Blikre’s appointment to the Wyoming Community College Commission was delayed this year by sickness. The former state legislator didn’t begin attending meetings until later in the spring. His reappointment was approved Tuesday by the governor. It’s a position Blikre sought and fits the interest of the longtime Gillette College Foundation Board member and past chairman.
He said community colleges, and Gillette College in particular, are crucial for community development.
It also is an exciting time with the state Legislature allowing community colleges to award applied science bachelor degrees in their communities to serve older, site-bound, non-traditional students. Gillette College is on the second step of seeking a program to do just that after receiving the Community College Commission’s approval in a recent meeting.
“The Legislature is asking Wyoming to grow big time in a number of degrees,” he said. “It’s really exciting.
“I just really believe Gillette College and the community colleges are really important for our communities. That’s the most important thing to me. I wanted to serve that role in the state.”
Also appointed to the new Energy Authority Commission are two people with Gillette-area connections among the six new appointments. The Energy Authority will be a board serving after the combination of the Infrastructure Authority and the state’s Pipeline Authority into one entity as the Energy Authority in Wyoming.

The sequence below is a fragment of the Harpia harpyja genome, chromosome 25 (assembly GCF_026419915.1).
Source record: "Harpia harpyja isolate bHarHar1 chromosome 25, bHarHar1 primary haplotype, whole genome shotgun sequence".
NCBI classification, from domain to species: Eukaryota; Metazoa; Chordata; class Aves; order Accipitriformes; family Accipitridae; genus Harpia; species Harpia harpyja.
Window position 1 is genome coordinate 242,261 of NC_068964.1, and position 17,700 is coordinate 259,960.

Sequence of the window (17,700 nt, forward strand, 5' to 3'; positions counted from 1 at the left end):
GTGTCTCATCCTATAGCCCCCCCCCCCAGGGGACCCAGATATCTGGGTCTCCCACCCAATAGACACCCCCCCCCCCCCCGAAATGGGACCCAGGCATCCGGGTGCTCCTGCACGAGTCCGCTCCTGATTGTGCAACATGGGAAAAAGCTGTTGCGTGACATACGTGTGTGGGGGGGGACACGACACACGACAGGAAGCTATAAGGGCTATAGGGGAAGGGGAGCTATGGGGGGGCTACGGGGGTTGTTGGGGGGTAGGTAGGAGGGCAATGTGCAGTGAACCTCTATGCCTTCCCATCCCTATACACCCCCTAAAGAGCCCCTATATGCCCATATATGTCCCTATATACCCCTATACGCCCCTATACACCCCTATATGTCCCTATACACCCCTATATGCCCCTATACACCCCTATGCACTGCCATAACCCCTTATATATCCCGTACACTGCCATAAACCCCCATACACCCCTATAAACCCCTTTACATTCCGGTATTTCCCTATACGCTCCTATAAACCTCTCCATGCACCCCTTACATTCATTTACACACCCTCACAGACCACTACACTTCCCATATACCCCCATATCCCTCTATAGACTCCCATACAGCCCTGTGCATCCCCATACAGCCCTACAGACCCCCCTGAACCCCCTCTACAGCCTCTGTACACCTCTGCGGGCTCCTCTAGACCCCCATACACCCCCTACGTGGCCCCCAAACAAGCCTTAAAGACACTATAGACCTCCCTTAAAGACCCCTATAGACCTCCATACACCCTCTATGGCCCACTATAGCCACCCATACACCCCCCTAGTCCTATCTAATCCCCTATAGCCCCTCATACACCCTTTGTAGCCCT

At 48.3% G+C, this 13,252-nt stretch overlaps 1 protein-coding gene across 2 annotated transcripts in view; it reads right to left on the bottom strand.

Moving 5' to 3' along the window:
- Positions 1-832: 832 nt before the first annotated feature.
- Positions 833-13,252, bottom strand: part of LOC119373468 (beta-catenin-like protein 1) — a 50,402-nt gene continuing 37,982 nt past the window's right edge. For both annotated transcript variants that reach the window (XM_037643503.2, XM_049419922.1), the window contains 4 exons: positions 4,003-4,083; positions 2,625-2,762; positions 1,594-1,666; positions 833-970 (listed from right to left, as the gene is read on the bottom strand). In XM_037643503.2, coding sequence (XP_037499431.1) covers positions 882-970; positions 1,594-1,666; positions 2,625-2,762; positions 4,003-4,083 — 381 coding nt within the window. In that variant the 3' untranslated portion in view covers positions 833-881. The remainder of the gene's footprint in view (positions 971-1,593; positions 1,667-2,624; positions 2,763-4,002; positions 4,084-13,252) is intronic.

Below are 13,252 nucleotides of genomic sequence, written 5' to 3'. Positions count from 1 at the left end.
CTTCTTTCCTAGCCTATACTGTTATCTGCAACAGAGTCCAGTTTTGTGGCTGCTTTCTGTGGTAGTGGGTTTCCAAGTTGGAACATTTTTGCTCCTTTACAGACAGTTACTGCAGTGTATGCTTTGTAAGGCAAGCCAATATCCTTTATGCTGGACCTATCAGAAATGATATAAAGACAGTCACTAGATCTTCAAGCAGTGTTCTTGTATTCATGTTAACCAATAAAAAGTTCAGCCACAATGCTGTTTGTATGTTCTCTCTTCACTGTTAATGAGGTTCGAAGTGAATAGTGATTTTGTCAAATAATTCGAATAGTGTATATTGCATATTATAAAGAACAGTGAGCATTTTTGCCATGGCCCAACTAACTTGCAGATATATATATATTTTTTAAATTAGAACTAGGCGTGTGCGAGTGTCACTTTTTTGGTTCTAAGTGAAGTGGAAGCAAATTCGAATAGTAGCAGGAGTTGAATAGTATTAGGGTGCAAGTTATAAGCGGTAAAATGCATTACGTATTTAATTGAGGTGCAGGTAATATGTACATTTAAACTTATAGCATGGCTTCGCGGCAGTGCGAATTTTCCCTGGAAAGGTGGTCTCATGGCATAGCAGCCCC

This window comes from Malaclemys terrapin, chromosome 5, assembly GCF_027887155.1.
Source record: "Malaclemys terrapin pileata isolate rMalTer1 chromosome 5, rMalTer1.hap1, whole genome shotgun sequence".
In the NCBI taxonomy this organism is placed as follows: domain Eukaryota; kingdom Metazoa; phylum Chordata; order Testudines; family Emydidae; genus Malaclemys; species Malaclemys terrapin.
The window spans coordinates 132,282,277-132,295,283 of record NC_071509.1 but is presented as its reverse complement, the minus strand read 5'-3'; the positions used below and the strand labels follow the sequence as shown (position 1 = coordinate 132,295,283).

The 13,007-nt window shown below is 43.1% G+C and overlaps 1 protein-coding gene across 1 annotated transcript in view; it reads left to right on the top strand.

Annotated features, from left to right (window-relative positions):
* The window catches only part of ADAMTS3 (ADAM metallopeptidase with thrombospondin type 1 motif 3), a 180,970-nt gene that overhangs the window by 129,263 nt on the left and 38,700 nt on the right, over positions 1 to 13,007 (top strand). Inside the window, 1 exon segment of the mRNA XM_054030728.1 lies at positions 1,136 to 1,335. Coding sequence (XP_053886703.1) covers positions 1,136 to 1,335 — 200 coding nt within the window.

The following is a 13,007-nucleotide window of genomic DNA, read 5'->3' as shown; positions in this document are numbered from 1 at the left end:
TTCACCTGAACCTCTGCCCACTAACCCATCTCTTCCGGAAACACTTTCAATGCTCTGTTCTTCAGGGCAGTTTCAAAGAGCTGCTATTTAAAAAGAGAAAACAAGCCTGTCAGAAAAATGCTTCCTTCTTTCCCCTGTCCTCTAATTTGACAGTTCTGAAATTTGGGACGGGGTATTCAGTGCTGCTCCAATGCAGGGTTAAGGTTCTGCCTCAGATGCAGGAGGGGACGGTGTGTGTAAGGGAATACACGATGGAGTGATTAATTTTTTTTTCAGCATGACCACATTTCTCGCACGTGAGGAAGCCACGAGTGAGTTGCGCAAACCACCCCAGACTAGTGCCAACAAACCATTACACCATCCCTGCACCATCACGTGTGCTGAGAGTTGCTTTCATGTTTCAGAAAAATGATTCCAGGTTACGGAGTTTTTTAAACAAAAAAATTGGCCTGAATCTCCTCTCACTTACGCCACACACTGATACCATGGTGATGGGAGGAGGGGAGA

Appointed to the Energy Authority was Wendy Hutchinson of Campbell County, who worked as the regulatory affairs manager for many years at Thunder Basin Coal Co.’s Black Thunder Mine near Wright before becoming senior vice president of external affairs for Millennium Bulk Terminals, a proposed coal export terminal on the Columbia River in Longview, Washington, to supply western coal to Asian markets.
A former president of the Women’s Mining Coalition, Hutchinson served for 10 years on the Wyoming Environmental Quality Council.
Also joining the Energy Authority board will be Ken Miller of Pennington County, South Dakota.
A longtime member of the Gillette Chamber Singers, Miller served for 23 years as department manager for Arch Coal’s Thunder Basin Coal Company in Wright, moving from engineering to operations.
He also served as president and CEO of Millennium Bulk Terminals in Washington, from where he retired, and served on the Wyoming Infrastructure Authority’s board.
Also appointed by the governor Tuesday were LaTosha Williamson of Campbell County on the state pharmacy board and Irma Kerns, who was re-appointed to the state’s Real Estate Commission.